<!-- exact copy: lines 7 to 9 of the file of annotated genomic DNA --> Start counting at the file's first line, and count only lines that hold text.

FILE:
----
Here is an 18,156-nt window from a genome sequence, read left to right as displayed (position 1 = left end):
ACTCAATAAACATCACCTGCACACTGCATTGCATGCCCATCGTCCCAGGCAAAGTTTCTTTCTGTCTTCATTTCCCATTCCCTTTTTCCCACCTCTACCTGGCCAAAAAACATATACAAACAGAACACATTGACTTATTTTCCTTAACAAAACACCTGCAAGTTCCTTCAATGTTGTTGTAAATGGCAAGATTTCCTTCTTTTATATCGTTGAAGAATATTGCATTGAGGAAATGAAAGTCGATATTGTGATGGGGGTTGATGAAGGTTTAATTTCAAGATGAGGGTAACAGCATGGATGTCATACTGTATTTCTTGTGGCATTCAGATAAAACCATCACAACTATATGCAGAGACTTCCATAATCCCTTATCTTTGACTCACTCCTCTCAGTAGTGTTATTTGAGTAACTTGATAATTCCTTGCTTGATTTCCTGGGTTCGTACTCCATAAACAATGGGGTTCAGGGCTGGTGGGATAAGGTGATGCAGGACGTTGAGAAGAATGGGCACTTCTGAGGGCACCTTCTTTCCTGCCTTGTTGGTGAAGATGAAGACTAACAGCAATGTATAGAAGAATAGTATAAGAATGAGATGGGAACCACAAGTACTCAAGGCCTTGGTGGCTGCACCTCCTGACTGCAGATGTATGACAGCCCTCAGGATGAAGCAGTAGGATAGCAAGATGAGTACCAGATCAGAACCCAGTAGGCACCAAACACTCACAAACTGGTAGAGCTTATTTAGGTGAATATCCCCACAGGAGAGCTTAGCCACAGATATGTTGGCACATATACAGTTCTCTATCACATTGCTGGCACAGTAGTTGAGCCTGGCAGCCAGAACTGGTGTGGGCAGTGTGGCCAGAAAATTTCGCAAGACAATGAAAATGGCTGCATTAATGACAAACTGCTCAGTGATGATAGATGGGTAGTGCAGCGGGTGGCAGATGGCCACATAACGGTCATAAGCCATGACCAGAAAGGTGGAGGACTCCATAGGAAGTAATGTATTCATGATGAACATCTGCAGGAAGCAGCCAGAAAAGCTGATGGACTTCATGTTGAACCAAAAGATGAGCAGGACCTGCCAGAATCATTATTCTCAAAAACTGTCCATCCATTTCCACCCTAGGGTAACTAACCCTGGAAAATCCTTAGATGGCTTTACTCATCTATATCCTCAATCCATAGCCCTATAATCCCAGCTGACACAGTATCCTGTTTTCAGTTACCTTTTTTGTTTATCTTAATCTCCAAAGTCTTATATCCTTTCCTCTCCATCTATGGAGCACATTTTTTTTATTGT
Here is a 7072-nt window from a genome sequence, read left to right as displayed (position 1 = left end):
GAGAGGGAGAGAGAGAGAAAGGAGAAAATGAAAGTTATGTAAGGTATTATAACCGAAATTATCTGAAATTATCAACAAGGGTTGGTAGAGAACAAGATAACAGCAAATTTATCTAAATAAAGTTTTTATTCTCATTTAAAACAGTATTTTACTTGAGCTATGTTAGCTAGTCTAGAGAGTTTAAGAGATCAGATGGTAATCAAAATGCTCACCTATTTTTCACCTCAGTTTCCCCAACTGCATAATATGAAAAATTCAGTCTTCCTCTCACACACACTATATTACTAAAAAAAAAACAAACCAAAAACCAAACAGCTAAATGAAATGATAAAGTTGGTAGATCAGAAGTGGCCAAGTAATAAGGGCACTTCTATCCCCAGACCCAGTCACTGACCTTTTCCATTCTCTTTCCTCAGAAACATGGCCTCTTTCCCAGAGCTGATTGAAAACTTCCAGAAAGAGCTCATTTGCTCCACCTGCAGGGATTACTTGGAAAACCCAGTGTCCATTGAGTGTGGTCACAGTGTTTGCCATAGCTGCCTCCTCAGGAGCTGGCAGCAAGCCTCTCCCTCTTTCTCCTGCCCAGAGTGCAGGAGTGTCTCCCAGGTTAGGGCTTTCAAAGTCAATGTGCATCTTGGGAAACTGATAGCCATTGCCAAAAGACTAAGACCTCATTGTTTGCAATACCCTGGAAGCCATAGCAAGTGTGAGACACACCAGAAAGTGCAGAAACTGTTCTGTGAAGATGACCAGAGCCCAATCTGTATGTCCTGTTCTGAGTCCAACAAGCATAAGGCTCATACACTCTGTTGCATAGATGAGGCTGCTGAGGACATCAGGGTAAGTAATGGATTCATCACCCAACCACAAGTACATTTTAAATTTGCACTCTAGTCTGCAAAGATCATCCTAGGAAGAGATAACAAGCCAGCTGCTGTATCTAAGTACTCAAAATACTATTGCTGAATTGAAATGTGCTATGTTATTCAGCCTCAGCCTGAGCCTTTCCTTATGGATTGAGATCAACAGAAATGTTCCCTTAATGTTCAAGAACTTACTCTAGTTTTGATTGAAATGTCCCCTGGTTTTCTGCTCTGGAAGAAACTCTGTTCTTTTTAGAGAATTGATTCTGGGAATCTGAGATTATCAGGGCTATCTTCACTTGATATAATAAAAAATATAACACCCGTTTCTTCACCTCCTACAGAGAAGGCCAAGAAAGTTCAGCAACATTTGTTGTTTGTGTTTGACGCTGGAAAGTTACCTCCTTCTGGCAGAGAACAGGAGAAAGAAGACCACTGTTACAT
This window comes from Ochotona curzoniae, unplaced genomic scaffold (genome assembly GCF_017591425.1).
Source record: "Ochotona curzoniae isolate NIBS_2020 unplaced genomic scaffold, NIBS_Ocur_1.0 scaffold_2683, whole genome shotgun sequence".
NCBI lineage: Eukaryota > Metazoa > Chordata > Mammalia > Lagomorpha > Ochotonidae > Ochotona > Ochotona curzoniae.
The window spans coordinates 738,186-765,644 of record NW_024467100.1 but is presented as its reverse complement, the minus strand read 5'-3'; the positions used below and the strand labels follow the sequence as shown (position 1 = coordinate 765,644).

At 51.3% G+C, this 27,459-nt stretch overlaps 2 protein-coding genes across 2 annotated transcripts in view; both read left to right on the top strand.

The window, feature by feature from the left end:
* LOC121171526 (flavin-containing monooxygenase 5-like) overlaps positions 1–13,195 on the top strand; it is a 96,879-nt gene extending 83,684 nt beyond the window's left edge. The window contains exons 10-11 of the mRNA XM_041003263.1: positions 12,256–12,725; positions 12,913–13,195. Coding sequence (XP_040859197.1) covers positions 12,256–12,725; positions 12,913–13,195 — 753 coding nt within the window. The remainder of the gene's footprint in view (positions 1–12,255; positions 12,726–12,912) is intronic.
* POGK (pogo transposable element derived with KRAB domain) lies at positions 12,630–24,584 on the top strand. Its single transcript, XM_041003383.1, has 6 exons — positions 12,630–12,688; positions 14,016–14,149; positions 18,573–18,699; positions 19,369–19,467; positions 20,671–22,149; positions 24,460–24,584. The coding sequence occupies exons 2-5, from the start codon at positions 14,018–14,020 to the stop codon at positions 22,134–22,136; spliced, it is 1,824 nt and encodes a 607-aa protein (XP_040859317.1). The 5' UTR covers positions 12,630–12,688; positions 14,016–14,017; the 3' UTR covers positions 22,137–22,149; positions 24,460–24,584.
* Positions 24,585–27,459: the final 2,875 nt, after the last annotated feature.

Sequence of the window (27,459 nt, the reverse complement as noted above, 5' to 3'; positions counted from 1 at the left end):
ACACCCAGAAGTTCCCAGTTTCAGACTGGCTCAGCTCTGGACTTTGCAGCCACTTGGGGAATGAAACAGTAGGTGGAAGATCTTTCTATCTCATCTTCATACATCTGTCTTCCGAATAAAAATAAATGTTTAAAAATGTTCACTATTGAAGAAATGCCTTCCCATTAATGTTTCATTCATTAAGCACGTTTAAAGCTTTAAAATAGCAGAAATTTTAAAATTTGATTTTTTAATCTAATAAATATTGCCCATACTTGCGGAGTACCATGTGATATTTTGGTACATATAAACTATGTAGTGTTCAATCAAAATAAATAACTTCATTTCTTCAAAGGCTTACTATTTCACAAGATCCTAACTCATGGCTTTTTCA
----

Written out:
NCBI lineage: Eukaryota > Metazoa > Chordata > Mammalia > Lagomorpha > Ochotonidae > Ochotona > Ochotona curzoniae.
The window spans coordinates 738,186-765,644 of record NW_024467100.1 but is presented as its reverse complement, the minus strand read 5'-3'; the positions used below and the strand labels follow the sequence as shown (position 1 = coordinate 765,644).

At 51.3% G+C, this 27,459-nt stretch overlaps 2 protein-coding genes across 2 annotated transcripts in view; both read left to right on the top strand.